Today I’m still in Birmingham for the Jisc Digifest 2017 (#digifest17). I’m based on the EDINA stand (stand 9, Hall 3) for much of the time, along with my colleague Andrew – do come and say hello to us – but will also be blogging any sessions I attend. The event is also being livetweeted by Jisc and some sessions livestreamed – do take a look at the event website for more details.Â As usual this blog is live and may include typos, errors, etc. Please do let me know if you have any corrections, questions or comments.Â
Part Deux: Why educators can’t live without social media – Eric Stoller,Â higher education thought-leader, consultant, writer, and speaker.
I’ve snuck in a wee bit late to Eric’s talk but he’s starting by flagging up his “Educators: Are you climbing the social media mountain?” blog post.Â
Eric: People who are most reluctant to use social media are often those who are also reluctant to engage in CPD, to develop themselves. You can live without social media but social media is useful and important. Why is it important? It is used for communication, for teaching and learning, in research, in activisim… Social media gives us a lot of channels to do different things with, that we can use in our practice… And yes, they can be used in nefarious ways but so can any other media. People are often keen to see particular examples of how they can use social media in their practice in specific ways, but how you use things in your practice is always going to be specific to you, different, and that’s ok.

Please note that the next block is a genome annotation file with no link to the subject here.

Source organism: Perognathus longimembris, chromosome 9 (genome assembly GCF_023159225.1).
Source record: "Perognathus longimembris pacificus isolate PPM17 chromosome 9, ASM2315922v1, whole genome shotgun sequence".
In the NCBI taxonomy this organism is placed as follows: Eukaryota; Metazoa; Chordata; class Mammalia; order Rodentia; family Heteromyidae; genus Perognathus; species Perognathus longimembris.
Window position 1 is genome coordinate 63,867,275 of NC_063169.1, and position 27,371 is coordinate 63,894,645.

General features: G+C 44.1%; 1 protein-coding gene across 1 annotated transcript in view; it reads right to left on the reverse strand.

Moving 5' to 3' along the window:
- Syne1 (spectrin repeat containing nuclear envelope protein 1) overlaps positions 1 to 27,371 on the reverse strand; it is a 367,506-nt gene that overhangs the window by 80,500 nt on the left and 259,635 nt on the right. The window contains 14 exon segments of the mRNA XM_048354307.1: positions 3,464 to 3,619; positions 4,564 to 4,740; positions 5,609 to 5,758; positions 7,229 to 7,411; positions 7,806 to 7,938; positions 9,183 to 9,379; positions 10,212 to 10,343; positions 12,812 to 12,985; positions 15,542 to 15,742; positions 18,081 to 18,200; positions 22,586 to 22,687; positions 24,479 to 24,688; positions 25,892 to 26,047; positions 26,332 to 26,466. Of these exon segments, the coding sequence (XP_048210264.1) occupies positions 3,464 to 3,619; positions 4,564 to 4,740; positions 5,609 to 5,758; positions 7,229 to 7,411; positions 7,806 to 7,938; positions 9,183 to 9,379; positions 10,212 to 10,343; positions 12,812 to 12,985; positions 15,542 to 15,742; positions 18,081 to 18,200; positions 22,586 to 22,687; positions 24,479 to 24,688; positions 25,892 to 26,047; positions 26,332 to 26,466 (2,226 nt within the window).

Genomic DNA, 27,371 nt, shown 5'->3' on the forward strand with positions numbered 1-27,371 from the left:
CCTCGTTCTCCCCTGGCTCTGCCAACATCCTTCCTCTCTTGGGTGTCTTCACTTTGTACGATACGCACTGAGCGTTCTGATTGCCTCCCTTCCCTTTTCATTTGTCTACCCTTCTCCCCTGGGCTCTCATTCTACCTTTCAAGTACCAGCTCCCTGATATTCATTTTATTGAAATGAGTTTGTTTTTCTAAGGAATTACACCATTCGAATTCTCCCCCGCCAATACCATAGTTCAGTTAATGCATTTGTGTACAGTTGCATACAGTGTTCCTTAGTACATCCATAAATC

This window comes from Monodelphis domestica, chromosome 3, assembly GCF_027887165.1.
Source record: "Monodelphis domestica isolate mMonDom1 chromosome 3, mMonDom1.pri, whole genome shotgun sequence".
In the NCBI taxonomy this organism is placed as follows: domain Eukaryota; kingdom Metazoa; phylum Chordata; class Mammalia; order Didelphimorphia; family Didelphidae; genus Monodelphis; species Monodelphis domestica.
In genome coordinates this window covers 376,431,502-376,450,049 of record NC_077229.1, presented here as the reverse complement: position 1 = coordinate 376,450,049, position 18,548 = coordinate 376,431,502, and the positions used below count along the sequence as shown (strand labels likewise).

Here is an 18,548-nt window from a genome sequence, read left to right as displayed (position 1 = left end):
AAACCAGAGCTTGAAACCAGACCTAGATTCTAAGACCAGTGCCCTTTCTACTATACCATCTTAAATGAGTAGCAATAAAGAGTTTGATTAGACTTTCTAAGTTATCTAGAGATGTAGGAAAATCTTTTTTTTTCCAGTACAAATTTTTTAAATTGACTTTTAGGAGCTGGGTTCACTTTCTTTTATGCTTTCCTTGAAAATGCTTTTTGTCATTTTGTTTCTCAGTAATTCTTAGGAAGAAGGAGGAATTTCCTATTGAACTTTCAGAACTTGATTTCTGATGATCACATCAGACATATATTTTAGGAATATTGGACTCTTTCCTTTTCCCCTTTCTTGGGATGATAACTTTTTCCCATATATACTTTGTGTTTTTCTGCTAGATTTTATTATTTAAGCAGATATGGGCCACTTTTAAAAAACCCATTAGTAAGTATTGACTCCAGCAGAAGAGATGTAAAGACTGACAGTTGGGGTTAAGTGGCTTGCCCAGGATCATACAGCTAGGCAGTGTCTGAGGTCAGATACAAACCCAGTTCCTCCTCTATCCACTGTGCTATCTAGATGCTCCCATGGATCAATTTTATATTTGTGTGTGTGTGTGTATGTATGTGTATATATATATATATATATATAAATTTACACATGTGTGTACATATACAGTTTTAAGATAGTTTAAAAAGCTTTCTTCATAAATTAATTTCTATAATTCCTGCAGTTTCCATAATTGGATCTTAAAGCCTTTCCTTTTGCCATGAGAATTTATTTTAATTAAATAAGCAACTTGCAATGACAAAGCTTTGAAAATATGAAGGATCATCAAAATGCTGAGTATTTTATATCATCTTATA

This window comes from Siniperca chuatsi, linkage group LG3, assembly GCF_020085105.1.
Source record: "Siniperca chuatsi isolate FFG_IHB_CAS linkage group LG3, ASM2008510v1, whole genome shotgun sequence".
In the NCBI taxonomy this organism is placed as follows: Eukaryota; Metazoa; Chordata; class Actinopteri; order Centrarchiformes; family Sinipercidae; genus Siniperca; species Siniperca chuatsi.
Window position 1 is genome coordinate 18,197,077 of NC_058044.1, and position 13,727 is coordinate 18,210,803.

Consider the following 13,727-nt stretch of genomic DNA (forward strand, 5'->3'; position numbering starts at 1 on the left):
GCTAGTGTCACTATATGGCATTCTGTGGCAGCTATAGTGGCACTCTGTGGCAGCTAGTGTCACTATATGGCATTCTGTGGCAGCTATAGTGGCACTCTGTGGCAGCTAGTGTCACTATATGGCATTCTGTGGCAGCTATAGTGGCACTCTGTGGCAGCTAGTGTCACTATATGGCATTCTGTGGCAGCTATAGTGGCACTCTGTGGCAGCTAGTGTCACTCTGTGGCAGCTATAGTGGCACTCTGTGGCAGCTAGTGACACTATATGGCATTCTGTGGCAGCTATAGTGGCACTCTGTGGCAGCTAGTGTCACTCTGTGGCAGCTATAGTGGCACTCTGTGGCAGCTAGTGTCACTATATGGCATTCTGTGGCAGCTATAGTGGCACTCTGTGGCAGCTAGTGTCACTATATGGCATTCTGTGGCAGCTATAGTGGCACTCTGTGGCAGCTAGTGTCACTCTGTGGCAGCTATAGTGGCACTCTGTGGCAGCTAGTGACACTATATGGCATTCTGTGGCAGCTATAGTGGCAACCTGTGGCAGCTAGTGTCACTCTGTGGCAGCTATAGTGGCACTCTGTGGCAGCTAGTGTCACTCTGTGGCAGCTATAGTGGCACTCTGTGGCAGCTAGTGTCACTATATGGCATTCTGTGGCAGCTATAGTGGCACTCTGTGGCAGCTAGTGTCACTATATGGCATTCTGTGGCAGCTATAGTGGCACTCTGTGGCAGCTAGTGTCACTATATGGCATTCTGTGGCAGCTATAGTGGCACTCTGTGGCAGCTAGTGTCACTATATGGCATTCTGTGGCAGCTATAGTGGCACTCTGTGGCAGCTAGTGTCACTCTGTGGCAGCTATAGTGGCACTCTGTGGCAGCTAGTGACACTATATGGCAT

So, thinking about digital technology…Â “Digital is people” – as Laurie Phipps is prone to say… Technology enhanced learning is often tied up with employability but there is a balance to be struck, between employability and critical thinking. So, what about social media and critical thinking? We have to teach students how to determine if an online source is reliable or legitimate – social media is the same way… And all of us can be caught out. There was piece in the FT about the chairman of Tesco saying unwise things about gender, and race, etc. And I tweeted about this – but I said he was the CEO – and it got retweeted and included in a Twitter moment… But it was wrong. I did a follow up tweet and apologised but I was contributing to that..
Whenever you use technology in learning it is related to critical thinking so, of course, that means social media too. How many of us here did our educational experience completely online… Most of us did our education in the “sage on the stage” manner, that’s what was comfortable for us… And that can be uncomfortable (see e.g. tweets from @msementor).
If you follow the NHS on Twitter (@NHS) then you will know it is phenomenal – they have a different member of staff guest posting to the account. Including live tweeting an operation from the theatre (with permissions etc. of course) – if you are medical student this would be very interesting. Twitter is the delivery method now but maybe in the future it will be Hololens or Oculus Rift Live or something. Another thing I saw about a year ago was Phil Baty (Inside Higher Ed – @Phil_Baty) talked about Liz Barnes revealing that every academic at Staffordshire will use social media and will build it into performance management. That really shows that this is an organisation that is looking forward and trying new things.